None of the regional nerve blocks for oral surgery in dogs and cats need any special equipment to employ. A tuberculin syringe with a 5/8-in., 25-gauge needle is used for patients 4 kg or less. Three-or 6-ml syringes with 22-25 gauge, 3/4-in. needles are used for patients more than 4 kg, depending upon the volume to be infused. The correct dose of the desired agents is drawn. The needle is advanced to the desired location. Aspiration is performed to ensure the needle is not in a vessel and the agent is dispersed. If one encounters a vessel, the needle is redirected and aspiration repeated. Once extravascular placement is confirmed, the agent is administered. Be careful not to advance the needle during injection to avoid inadvertent vessel penetration.
An introduction of two important directional terms is indicated prior to our discussion of the individual nerve blocks. These two terms are used when describing direction adjacent to an individual tooth (Photo 1). The first term is mesial. It describes the area adjacent to a particular tooth that is toward the maxillary or mandibular midline (where the incisors of the right and left arcades meet). A similar, more familiar, term is rostral. It refers to direction in a larger context, considering the skull in general rather than an individual tooth. Distal is the term used to describe the area adjacent to a tooth away from the midline. Caudal is a similar less-descriptive term.
Regional nerve blocks
Four regional nerve blocks are commonly used to provide local analgesia to the different regions of the oral cavity. These blocks have confusing nomenclature in that the block may refer to the region blocked or the actual nerve that is blocked. This discussion suggests simplification and clarification of nomenclature to describe the region affected rather than the nerve blocked.
Two blocks exist for the maxilla. The rostral maxillary infiltrates the infraorbital nerve prior to exiting the infraorbital canal. The caudal maxillary anesthetizes both the infraorbital nerve and pterygopalatine nerve caudal to the second maxillary molar. The regional mandibular blocks include two blocks as well. The caudal mandibular infiltrates the inferior alveolar nerve on the lingual aspect of the mandible prior to its entry into the mandibular canal. The rostral mandibular anesthetizes the inferior alveolar nerve within the mandibular canal via the mental foramen.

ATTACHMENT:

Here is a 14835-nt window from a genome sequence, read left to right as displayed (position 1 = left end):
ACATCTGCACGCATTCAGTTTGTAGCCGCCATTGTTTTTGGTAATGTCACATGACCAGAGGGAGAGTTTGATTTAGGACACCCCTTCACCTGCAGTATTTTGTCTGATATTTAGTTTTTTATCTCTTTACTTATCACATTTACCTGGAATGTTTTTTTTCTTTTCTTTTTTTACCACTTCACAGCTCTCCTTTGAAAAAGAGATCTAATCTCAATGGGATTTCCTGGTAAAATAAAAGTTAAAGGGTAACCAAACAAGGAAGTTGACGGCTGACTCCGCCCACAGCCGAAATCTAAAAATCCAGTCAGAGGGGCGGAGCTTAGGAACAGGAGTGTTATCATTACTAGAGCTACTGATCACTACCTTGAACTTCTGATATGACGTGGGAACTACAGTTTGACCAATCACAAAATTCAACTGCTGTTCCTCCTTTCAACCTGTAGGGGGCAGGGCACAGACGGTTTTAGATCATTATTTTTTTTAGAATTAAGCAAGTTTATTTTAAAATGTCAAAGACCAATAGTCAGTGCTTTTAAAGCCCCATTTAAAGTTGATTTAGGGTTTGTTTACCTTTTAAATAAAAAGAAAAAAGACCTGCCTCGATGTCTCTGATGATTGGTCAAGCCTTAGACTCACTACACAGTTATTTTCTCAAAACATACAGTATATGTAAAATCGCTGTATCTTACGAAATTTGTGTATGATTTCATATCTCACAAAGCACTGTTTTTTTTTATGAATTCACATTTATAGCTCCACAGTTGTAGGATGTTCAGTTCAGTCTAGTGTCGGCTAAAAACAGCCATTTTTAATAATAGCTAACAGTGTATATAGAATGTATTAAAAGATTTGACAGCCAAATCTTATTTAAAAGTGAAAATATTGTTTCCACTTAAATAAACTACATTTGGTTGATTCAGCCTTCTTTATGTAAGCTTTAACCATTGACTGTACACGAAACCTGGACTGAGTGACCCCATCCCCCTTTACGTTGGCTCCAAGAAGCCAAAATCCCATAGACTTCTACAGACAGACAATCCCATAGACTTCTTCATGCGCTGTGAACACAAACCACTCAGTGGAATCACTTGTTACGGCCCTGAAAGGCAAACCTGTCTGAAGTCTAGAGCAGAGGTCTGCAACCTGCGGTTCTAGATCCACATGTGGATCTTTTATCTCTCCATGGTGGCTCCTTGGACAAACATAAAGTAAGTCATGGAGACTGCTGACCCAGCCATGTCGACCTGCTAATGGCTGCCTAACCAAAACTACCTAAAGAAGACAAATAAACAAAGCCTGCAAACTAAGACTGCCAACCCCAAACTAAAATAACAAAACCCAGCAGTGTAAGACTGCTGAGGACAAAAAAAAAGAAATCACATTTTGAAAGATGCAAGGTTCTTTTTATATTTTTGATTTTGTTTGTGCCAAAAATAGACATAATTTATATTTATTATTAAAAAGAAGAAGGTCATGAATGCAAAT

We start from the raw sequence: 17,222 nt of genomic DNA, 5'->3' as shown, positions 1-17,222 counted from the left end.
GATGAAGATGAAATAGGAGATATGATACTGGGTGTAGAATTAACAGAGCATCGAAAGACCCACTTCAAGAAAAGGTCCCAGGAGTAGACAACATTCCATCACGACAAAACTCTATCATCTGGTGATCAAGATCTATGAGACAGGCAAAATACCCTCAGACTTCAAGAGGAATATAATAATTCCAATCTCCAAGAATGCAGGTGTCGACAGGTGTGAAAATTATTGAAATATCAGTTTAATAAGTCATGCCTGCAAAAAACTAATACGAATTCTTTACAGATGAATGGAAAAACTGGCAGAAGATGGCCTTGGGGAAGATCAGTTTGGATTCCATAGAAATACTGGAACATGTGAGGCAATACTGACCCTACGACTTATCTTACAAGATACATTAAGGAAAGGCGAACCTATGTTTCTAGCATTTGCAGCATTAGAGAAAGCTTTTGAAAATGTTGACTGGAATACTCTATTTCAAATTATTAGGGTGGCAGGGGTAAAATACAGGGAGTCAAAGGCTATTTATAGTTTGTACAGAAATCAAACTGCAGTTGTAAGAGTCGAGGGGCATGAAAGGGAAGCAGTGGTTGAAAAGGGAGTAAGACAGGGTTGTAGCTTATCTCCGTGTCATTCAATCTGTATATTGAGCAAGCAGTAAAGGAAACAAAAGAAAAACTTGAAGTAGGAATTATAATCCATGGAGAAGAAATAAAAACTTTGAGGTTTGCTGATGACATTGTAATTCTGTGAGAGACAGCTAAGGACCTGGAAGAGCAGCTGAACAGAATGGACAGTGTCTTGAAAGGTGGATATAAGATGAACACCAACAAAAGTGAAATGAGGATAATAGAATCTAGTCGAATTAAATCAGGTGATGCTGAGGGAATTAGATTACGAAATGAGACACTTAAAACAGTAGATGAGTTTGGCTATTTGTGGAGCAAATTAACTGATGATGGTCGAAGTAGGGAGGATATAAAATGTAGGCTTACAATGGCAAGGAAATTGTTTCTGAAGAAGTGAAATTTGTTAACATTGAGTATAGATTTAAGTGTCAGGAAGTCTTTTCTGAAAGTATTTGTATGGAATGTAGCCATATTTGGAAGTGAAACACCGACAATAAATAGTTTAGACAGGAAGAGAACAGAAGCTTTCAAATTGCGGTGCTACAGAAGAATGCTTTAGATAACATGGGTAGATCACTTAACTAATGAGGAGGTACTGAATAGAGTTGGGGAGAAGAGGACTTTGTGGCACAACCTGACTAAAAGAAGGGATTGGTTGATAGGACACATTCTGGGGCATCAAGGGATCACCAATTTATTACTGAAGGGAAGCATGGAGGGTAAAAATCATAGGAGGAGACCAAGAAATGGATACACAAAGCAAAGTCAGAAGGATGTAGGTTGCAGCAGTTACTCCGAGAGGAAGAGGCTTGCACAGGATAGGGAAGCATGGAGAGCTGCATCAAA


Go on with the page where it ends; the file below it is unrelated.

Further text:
The regional nerve blocks for oral surgery are similar for the dog and the cat. Some anatomical differences do exist, however. Variations in the approach to the cat will be described following the discussion of these four regional blocks for the dog. The proposed new names are followed by the often-confusing traditional names of these blocks in parentheses.
Rostral maxillary (infraorbital) regional block
The rostral maxillary block provides infiltration of the lidocaine/bupivicaine combination adjacent to the infraorbital nerve and the rostral maxillary alveolar nerve within the infraorbital canal (Photos 2 and 3). The latter leaves the inferior alveolar nerve within the canal to enter the incisivomaxillary foramen to innervate the canine and incisor teeth. In addition, the first three premolar teeth, as well as the maxillary bone and surrounding soft tissue, are affected.
To perform this block, retract the lip dorsally. Palpate the infraorbital neurovascular bundle beneath the vestibular mucosa. This is a large cylindrical band that exits the infraorbital canal dorsal to the distal root of the maxillary third premolar. The thumb of one hand can be used to retract the bundle dorsally.
With the opposite hand, the needle is advanced close to the maxillary bone ventral to the retracted bundle in a rostral-to-caudal direction to a point just inside the canal. The needle should pass without engaging bone. If bone is encountered, the needle is withdrawn slightly and redirected until it passes resistance-free into the canal. Proper insertion can be confirmed by gentle lateral movement of the syringe whereby the needle will meet resistance with the lateral canal wall.
Caudal maxillary (maxillary) regional block
The caudal maxillary block allows infiltration of the local-anesthetic combination adjacent to the infraorbital nerve and the pterygopalatine nerve caudal to the second maxillary molar (Photos 4 and 5). These nerves are branches of the maxillary nerve that supply sensory innervation to the maxilla. In addition to the structures affected by the infraorbital block, it will anesthetize the caudal cheek teeth and associated bone and soft tissue. The soft palatal mucosa, hard palatal mucosa and bone will be affected by this block. To perform this block, the mouth is opened wide and the lips retracted caudally at the lateral commissure. The needle is directed in a dorsal direction immediately behind the central portion of the maxillary second molar tooth. Advancement of the needle need not be more than 2-4 mm, depending on patient size.
Rostral mandibular (mental) regional block